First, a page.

1. What do you think are the main hurdles for prospective young writers in building a career in writing? Many writers, particularly young writers, have difficulty convincing their parents and loved ones of their career choice. Have you found this, or society’s expectations, a problem?

(If it’s okay I’m joining these questions together because I think they link well).

Overall, I think society’s expectations are a huge part of what makes it difficult to get into writing when you’re young. I’ll start by saying I was lucky, because both my mother and grandmother were writers, and my parents have always been really supportive of my interests. From my family at least, I was never told no when it came to wanting to write professionally. The problem is in the education system, I think, because that’s where I ran into the most difficulties. Instead of offering information on how the publishing system works – anything that might’ve helped me onto a career in the writing industry at all, let alone as a writer – I was winced at frequently by visitors on Careers Day, given looks like I was a lost cause and asked gently, “Do you have a backup plan?” I understand that there’s a want from many adults for children to aim for more secure career paths, ones that guarantee a successful outcome… though it would’ve been a lot easier for me (and people like me, I’m sure) if we’d at least been taken seriously.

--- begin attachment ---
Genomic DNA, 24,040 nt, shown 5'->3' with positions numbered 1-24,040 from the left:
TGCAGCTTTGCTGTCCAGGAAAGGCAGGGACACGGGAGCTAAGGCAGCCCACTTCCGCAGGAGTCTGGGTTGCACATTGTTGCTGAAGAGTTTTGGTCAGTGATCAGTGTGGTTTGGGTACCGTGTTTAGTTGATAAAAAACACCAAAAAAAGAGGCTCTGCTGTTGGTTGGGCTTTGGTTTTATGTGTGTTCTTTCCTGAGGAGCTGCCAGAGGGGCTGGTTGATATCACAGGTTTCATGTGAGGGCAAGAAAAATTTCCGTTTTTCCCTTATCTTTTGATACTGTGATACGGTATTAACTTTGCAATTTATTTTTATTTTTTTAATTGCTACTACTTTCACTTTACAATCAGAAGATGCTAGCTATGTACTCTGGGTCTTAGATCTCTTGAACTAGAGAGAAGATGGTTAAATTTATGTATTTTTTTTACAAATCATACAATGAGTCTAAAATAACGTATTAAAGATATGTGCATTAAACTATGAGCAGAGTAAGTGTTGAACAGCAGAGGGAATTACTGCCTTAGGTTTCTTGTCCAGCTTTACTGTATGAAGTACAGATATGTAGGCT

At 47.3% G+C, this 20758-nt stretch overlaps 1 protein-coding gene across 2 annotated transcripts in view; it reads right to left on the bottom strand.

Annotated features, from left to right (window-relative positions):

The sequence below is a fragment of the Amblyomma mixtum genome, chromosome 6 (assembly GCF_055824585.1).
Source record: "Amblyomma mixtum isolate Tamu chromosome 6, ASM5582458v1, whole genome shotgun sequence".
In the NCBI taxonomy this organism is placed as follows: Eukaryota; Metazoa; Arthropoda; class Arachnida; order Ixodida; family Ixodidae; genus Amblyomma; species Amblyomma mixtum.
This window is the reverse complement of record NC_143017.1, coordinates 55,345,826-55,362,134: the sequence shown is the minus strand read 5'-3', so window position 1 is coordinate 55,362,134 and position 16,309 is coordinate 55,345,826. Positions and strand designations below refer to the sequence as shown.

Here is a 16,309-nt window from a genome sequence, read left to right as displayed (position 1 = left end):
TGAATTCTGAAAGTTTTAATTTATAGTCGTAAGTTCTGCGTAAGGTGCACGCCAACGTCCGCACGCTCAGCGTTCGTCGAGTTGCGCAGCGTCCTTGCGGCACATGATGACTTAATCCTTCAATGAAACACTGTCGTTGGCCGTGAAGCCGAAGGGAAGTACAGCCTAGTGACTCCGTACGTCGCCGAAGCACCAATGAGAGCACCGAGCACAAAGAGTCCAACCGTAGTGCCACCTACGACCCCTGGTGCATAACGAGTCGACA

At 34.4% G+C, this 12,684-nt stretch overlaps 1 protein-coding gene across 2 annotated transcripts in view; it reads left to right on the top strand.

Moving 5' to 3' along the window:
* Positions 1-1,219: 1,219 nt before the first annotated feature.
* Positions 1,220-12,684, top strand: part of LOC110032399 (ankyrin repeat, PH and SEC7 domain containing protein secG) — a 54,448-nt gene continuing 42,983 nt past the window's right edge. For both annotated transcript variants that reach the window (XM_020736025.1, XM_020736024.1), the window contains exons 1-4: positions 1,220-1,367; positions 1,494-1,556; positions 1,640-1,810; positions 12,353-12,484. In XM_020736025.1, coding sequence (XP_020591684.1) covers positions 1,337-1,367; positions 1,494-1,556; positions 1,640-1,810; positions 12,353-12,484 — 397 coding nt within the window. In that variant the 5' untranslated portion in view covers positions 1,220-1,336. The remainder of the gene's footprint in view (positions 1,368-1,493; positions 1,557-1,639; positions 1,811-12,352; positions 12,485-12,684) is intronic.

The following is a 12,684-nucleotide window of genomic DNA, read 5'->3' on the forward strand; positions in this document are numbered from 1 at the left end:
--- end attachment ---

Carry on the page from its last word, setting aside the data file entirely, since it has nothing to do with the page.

1. Who are your favourite authors?

This is a really hard question because there are a lot, but if I had to condense it into three I’d say Rick Riordan, David Levithan and Maggie Stiefvater. Rick because I grew up reading his books and to this day I absolutely adore them. David because he’s the only author who’s managed to make me cry within the first twelve pages of a novel. And Maggie because her way of bringing characters to life on the page is absolutely unbelievable, and I’m convinced she has some kind of supernatural ability she’s keeping hidden from the world.

  1. What do you feel is the best piece of writing advice that you have learnt to date?